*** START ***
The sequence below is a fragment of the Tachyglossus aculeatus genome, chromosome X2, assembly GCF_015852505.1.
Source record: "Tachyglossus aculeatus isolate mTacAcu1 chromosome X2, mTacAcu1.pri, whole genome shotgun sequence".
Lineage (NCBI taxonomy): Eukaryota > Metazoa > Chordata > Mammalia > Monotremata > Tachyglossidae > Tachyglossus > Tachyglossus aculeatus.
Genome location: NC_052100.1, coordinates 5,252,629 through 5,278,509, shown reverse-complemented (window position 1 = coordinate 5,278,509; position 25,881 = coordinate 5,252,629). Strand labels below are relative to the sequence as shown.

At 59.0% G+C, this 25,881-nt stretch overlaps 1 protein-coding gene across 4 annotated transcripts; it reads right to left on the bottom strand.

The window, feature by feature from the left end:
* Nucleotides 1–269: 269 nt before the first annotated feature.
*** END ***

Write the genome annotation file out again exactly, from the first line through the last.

The sequence below is a fragment of the Tachyglossus aculeatus genome, chromosome X2, assembly GCF_015852505.1.
Source record: "Tachyglossus aculeatus isolate mTacAcu1 chromosome X2, mTacAcu1.pri, whole genome shotgun sequence".
Lineage (NCBI taxonomy): Eukaryota > Metazoa > Chordata > Mammalia > Monotremata > Tachyglossidae > Tachyglossus > Tachyglossus aculeatus.
Genome location: NC_052100.1, coordinates 5,252,629 through 5,278,509, shown reverse-complemented (window position 1 = coordinate 5,278,509; position 25,881 = coordinate 5,252,629). Strand labels below are relative to the sequence as shown.

At 59.0% G+C, this 25,881-nt stretch overlaps 1 protein-coding gene across 4 annotated transcripts; it reads right to left on the bottom strand.

The window, feature by feature from the left end:
* Nucleotides 1–269: 269 nt before the first annotated feature.